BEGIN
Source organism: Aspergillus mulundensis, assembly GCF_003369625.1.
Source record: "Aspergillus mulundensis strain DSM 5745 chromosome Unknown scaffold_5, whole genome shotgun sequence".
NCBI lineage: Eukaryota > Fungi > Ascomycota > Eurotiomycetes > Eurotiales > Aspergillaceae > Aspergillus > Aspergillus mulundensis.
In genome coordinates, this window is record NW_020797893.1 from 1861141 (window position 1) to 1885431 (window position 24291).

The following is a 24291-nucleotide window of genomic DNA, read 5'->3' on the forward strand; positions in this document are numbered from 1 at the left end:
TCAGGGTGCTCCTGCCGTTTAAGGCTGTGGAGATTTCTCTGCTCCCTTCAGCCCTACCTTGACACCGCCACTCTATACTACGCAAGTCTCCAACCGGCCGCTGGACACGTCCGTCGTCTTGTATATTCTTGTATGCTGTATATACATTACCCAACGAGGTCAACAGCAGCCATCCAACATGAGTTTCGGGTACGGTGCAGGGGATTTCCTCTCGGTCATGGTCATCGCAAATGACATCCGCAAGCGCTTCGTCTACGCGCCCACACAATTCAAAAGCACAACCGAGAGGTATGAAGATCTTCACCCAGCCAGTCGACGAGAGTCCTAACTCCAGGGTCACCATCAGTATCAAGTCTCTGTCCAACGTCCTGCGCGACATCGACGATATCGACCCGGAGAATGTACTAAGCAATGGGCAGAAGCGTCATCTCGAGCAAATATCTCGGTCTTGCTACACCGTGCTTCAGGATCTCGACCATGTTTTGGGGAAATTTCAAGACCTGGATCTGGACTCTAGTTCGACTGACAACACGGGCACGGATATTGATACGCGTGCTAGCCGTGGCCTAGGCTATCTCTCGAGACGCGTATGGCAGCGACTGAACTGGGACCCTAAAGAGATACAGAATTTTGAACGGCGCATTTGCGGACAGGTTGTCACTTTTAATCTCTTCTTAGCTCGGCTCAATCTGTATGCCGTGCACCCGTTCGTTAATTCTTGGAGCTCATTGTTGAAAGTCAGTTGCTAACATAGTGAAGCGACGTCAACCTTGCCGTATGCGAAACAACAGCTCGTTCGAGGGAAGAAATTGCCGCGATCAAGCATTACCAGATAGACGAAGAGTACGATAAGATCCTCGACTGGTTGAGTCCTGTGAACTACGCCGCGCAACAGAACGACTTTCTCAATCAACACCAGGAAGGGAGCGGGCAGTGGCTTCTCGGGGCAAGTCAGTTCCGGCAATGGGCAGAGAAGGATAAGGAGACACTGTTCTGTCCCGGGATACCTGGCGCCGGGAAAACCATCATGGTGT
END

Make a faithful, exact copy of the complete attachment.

Source organism: Aspergillus mulundensis, assembly GCF_003369625.1.
Source record: "Aspergillus mulundensis strain DSM 5745 chromosome Unknown scaffold_5, whole genome shotgun sequence".
NCBI lineage: Eukaryota > Fungi > Ascomycota > Eurotiomycetes > Eurotiales > Aspergillaceae > Aspergillus > Aspergillus mulundensis.
In genome coordinates, this window is record NW_020797893.1 from 1861141 (window position 1) to 1885431 (window position 24291).

The following is a 24291-nucleotide window of genomic DNA, read 5'->3' on the forward strand; positions in this document are numbered from 1 at the left end:
TCAGGGTGCTCCTGCCGTTTAAGGCTGTGGAGATTTCTCTGCTCCCTTCAGCCCTACCTTGACACCGCCACTCTATACTACGCAAGTCTCCAACCGGCCGCTGGACACGTCCGTCGTCTTGTATATTCTTGTATGCTGTATATACATTACCCAACGAGGTCAACAGCAGCCATCCAACATGAGTTTCGGGTACGGTGCAGGGGATTTCCTCTCGGTCATGGTCATCGCAAATGACATCCGCAAGCGCTTCGTCTACGCGCCCACACAATTCAAAAGCACAACCGAGAGGTATGAAGATCTTCACCCAGCCAGTCGACGAGAGTCCTAACTCCAGGGTCACCATCAGTATCAAGTCTCTGTCCAACGTCCTGCGCGACATCGACGATATCGACCCGGAGAATGTACTAAGCAATGGGCAGAAGCGTCATCTCGAGCAAATATCTCGGTCTTGCTACACCGTGCTTCAGGATCTCGACCATGTTTTGGGGAAATTTCAAGACCTGGATCTGGACTCTAGTTCGACTGACAACACGGGCACGGATATTGATACGCGTGCTAGCCGTGGCCTAGGCTATCTCTCGAGACGCGTATGGCAGCGACTGAACTGGGACCCTAAAGAGATACAGAATTTTGAACGGCGCATTTGCGGACAGGTTGTCACTTTTAATCTCTTCTTAGCTCGGCTCAATCTGTATGCCGTGCACCCGTTCGTTAATTCTTGGAGCTCATTGTTGAAAGTCAGTTGCTAACATAGTGAAGCGACGTCAACCTTGCCGTATGCGAAACAACAGCTCGTTCGAGGGAAGAAATTGCCGCGATCAAGCATTACCAGATAGACGAAGAGTACGATAAGATCCTCGACTGGTTGAGTCCTGTGAACTACGCCGCGCAACAGAACGACTTTCTCAATCAACACCAGGAAGGGAGCGGGCAGTGGCTTCTCGGGGCAAGTCAGTTCCGGCAATGGGCAGAGAAGGATAAGGAGACACTGTTCTGTCCCGGGATACCTGGCGCCGGGAAAACCATCATGGTGT